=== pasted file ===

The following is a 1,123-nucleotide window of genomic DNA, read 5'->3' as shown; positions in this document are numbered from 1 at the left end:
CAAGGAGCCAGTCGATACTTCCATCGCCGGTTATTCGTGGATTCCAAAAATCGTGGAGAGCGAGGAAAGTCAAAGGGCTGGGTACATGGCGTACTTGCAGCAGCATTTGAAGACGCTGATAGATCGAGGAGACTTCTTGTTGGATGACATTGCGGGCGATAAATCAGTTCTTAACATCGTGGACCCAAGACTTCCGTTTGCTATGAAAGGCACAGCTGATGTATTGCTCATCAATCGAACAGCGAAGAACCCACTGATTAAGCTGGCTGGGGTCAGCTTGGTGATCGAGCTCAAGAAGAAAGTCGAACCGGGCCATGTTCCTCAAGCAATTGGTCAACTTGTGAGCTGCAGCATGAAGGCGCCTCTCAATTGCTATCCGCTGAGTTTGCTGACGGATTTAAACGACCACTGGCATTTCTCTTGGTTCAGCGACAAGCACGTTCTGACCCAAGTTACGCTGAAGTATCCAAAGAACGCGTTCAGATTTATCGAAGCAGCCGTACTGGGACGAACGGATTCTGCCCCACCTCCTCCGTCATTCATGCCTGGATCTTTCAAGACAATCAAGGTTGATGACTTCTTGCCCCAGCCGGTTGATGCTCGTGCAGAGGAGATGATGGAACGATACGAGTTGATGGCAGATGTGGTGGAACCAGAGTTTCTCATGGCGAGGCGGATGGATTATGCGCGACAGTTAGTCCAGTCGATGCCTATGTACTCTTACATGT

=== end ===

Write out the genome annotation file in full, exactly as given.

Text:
The following is a 1,123-nucleotide window of genomic DNA, read 5'->3' as shown; positions in this document are numbered from 1 at the left end:
CAAGGAGCCAGTCGATACTTCCATCGCCGGTTATTCGTGGATTCCAAAAATCGTGGAGAGCGAGGAAAGTCAAAGGGCTGGGTACATGGCGTACTTGCAGCAGCATTTGAAGACGCTGATAGATCGAGGAGACTTCTTGTTGGATGACATTGCGGGCGATAAATCAGTTCTTAACATCGTGGACCCAAGACTTCCGTTTGCTATGAAAGGCACAGCTGATGTATTGCTCATCAATCGAACAGCGAAGAACCCACTGATTAAGCTGGCTGGGGTCAGCTTGGTGATCGAGCTCAAGAAGAAAGTCGAACCGGGCCATGTTCCTCAAGCAATTGGTCAACTTGTGAGCTGCAGCATGAAGGCGCCTCTCAATTGCTATCCGCTGAGTTTGCTGACGGATTTAAACGACCACTGGCATTTCTCTTGGTTCAGCGACAAGCACGTTCTGACCCAAGTTACGCTGAAGTATCCAAAGAACGCGTTCAGATTTATCGAAGCAGCCGTACTGGGACGAACGGATTCTGCCCCACCTCCTCCGTCATTCATGCCTGGATCTTTCAAGACAATCAAGGTTGATGACTTCTTGCCCCAGCCGGTTGATGCTCGTGCAGAGGAGATGATGGAACGATACGAGTTGATGGCAGATGTGGTGGAACCAGAGTTTCTCATGGCGAGGCGGATGGATTATGCGCGACAGTTAGTCCAGTCGATGCCTATGTACTCTTACATGT